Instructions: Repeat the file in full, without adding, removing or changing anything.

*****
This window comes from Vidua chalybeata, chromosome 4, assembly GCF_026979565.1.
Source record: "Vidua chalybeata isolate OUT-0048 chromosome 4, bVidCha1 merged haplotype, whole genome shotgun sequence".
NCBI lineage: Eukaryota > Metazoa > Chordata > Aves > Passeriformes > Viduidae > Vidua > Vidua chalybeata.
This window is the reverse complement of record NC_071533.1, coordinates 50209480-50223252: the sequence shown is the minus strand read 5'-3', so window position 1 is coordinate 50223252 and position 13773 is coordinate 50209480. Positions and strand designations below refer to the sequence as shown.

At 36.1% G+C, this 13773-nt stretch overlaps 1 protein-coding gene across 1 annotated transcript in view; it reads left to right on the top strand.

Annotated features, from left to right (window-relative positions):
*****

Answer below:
This window comes from Vidua chalybeata, chromosome 4, assembly GCF_026979565.1.
Source record: "Vidua chalybeata isolate OUT-0048 chromosome 4, bVidCha1 merged haplotype, whole genome shotgun sequence".
NCBI lineage: Eukaryota > Metazoa > Chordata > Aves > Passeriformes > Viduidae > Vidua > Vidua chalybeata.
This window is the reverse complement of record NC_071533.1, coordinates 50209480-50223252: the sequence shown is the minus strand read 5'-3', so window position 1 is coordinate 50223252 and position 13773 is coordinate 50209480. Positions and strand designations below refer to the sequence as shown.

At 36.1% G+C, this 13773-nt stretch overlaps 1 protein-coding gene across 1 annotated transcript in view; it reads left to right on the top strand.

Annotated features, from left to right (window-relative positions):